Hot summer nights are coming. With them come those pesky flying critters. We keep our screen doors shut tight. Not so with SBA loans. From application to funding, we want loans sailing through wide open doors. Yet SBA’s screen doors await. Like creatures in the night, pesky issues can slam up against them, causing screen outs and declines. Not to mention that screen outs affect ALP review considerations now, CDC reviews down the road – and your bottom line.
Avoiding and reducing screen outs. It’s a given: Be proactive. Treat issues like the critters that spoil BBQs on your patio. Swat ‘em. Net ‘em. Zap ‘em. Do away with as many as possible before they hit SBA’s screen door. As an industry, we’re working with larger, more complex loans and increased regulations and oversight, all the more reason for full disclosure, transparency, detailed underwriting, and accurate credit memos. And importantly, the requirements in SOP 50 10 61.
From a presentation I gave recently, here’s a quick snapshot of a few creatures that can come back to sting you:
Purchase Agreement. No signature on the real estate purchase contract; outdated purchase contract; address on the purchase contract doesn’t agree with other documents; name of buyer doesn’t agree with other documents.
Construction Projects. Costs must match supporting documents TO THE PENNY. No box car numbers allowed; Construction bids must be on the contractor’s letterhead with contact information, address, license number, plans and specs information; Equipment costs must be vendor estimates or supported by outside sources (e.g., equipment catalog).
Do it Yourself Construction. Owner must: demonstrate experience in the specific type of contracting, have all appropriate licenses, and provide comparable bids from at least two contractors not affiliated with the borrower.
Financing Special Purpose Property. If the applicant or its affiliate already has an outstanding debenture for a special purpose property and the applicant or an affiliate is applying for a loan for another Special Purpose Property, the Borrower must contribute at least 20% for that project and each subsequent Special Purpose property, unless the project is a debt refinance of the original 504 project at the same location.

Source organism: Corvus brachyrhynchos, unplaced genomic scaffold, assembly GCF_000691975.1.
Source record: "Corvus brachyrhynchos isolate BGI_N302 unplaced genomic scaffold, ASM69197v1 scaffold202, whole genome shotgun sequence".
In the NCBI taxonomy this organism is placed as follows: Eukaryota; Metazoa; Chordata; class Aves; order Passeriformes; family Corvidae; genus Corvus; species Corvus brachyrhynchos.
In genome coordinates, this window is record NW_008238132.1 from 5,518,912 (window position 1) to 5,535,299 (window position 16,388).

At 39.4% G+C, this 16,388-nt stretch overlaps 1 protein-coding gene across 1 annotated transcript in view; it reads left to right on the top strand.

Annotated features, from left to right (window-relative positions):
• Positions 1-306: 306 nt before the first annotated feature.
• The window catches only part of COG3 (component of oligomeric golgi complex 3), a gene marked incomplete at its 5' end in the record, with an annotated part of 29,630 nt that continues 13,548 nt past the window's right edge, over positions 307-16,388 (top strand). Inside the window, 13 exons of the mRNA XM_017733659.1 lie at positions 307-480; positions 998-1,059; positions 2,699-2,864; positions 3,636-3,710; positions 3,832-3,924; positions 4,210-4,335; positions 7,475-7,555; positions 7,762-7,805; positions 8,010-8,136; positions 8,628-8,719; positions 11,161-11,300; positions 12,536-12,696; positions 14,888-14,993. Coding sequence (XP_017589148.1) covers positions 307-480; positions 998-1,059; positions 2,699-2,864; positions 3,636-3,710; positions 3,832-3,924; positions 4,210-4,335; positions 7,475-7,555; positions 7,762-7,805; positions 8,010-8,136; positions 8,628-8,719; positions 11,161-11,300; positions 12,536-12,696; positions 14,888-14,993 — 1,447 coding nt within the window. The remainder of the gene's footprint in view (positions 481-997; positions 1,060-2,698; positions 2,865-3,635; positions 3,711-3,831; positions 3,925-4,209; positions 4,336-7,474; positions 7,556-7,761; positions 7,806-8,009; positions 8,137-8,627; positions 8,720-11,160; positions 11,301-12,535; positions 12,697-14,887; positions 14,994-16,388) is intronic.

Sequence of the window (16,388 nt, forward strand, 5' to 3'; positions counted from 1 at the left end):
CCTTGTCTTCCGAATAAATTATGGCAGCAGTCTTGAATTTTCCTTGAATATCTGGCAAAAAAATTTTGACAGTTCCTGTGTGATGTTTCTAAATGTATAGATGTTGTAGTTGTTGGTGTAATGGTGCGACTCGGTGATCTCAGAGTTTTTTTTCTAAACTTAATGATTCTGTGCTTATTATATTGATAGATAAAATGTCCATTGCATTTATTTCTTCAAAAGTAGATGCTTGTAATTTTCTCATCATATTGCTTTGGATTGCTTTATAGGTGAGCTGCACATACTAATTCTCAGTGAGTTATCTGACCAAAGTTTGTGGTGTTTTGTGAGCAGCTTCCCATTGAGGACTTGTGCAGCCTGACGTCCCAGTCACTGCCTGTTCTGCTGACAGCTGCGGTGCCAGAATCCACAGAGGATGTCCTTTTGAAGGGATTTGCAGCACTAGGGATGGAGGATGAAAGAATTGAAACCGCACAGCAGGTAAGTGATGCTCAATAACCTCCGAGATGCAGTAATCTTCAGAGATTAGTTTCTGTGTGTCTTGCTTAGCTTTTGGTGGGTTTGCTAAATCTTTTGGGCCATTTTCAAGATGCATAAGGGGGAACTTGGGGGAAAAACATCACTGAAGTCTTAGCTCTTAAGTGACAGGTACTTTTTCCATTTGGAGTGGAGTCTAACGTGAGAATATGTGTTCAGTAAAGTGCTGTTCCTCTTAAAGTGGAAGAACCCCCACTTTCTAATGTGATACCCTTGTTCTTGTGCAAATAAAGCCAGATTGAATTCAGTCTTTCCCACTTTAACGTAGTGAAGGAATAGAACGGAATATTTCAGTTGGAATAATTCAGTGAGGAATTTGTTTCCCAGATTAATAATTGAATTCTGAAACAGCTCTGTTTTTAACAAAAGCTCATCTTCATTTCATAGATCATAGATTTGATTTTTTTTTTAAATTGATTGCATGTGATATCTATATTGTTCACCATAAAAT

PDI. In determining PDI, affiliate income may offset personal obligations and living expenses. However, outside income may not be added to the business cash flow.
Borrower Contribution. Source of borrower contribution must be documented and available at the time the application is submitted.
TPL ISSUES. Credit Elsewhere still applies to 504 loans. SBA requires both the CDC AND the TPL to state that credit is not available without SBA support. The TPL must state WHY, and the CDC must state that it has determined that some or all of the loan is not available from any of several sources.
Credit. Provide current business and personal credit reports on the Applicant; Proprietor, partner, or stockholder with 20% or more ownership of the Applicant and if requested, Key Employee; affiliates; and Guarantors. Describe credit in terms of length and depth not just “credit is excellent…perfect…cool…very good, just ducky.”
Stingers. Derogatory information about an applicant’s past is rarely disqualifying unless it isn’t disclosed and later discovered by SBA in performing due diligence. Include and explain all derogatories in full.
Nobody’s perfect. Screen outs happen. Track and review screen outs in-house to reduce recurrence. Eligibility errors trigger many screen outs so be sure to check out the SOP’s eligibility sections. When a screen out happens, document the response to avoid future contacts with the screen door!
Senior Associate, CDC/504 Programs